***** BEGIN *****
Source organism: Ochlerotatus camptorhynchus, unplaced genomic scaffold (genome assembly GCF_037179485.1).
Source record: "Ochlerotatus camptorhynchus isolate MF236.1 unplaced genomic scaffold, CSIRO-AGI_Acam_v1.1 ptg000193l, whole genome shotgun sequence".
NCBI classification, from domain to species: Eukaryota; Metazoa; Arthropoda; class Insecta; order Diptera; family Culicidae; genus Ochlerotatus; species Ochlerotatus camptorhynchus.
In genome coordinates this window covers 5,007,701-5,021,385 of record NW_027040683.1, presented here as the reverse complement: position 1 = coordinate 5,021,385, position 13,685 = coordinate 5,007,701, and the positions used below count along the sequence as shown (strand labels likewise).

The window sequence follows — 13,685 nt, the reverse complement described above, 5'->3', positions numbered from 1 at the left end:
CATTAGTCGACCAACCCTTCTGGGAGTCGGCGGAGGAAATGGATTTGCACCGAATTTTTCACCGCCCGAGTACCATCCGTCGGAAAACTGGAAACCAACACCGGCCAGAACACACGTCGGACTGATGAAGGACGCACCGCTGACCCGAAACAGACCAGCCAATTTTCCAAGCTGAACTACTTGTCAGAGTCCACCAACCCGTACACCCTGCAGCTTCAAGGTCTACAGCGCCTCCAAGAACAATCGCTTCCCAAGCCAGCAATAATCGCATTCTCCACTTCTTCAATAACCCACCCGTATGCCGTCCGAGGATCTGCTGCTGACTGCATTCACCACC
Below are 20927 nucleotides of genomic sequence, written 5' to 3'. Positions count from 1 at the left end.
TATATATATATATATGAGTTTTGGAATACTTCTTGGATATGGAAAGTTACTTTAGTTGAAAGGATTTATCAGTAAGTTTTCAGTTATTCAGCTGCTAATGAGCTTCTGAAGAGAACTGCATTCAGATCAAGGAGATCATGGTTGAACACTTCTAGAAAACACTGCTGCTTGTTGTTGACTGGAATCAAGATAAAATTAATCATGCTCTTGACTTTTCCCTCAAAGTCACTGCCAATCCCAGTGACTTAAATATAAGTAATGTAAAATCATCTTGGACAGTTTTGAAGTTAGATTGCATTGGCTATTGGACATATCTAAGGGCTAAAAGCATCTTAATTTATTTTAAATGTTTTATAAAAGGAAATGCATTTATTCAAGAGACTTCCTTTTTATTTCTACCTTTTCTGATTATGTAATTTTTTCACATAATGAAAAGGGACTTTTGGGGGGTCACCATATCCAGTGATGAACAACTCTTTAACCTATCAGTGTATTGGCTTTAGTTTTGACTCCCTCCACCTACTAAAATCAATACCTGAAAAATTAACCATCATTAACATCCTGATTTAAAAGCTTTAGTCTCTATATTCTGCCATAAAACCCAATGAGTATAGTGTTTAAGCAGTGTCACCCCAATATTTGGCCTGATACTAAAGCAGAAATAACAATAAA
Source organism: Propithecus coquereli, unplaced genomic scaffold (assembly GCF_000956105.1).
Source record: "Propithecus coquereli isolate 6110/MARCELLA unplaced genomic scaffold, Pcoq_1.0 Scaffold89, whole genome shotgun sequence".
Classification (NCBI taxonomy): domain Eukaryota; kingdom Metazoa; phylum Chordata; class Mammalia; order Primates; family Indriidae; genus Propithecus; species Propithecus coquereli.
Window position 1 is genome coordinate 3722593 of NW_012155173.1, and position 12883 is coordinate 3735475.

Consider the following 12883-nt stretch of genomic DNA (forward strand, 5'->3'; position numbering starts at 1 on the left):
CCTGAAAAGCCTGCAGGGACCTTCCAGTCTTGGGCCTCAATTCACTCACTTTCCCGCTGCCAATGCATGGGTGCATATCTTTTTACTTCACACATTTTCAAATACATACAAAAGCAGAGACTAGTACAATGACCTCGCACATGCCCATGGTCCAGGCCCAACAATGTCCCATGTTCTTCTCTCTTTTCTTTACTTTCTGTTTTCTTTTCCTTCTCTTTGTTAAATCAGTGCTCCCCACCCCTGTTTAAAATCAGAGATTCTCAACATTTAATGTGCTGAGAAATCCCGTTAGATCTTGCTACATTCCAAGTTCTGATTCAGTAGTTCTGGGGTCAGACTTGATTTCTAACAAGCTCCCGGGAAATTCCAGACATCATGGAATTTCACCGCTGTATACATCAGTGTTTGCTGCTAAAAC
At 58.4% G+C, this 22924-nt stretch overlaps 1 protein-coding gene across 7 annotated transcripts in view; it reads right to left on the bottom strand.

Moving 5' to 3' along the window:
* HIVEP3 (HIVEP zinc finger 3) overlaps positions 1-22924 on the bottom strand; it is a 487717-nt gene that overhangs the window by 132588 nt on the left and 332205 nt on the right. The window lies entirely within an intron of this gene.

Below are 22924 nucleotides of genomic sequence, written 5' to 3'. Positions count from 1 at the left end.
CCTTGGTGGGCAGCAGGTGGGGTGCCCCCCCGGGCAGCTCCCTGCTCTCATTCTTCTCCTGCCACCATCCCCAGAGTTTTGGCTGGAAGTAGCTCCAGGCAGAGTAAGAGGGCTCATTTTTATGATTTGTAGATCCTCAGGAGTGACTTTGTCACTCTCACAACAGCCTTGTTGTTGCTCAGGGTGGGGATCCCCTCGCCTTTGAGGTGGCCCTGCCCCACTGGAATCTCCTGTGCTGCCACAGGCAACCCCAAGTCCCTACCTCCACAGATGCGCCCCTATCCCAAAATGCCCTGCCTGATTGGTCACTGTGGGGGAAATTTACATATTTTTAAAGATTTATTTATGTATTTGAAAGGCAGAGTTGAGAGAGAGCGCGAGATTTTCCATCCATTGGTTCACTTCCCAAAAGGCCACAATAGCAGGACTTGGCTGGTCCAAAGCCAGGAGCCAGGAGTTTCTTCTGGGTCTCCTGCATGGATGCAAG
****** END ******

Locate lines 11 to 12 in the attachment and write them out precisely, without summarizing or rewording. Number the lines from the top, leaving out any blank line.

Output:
Classification (NCBI taxonomy): domain Eukaryota; kingdom Metazoa; phylum Chordata; class Mammalia; order Primates; family Indriidae; genus Propithecus; species Propithecus coquereli.
Window position 1 is genome coordinate 3722593 of NW_012155173.1, and position 12883 is coordinate 3735475.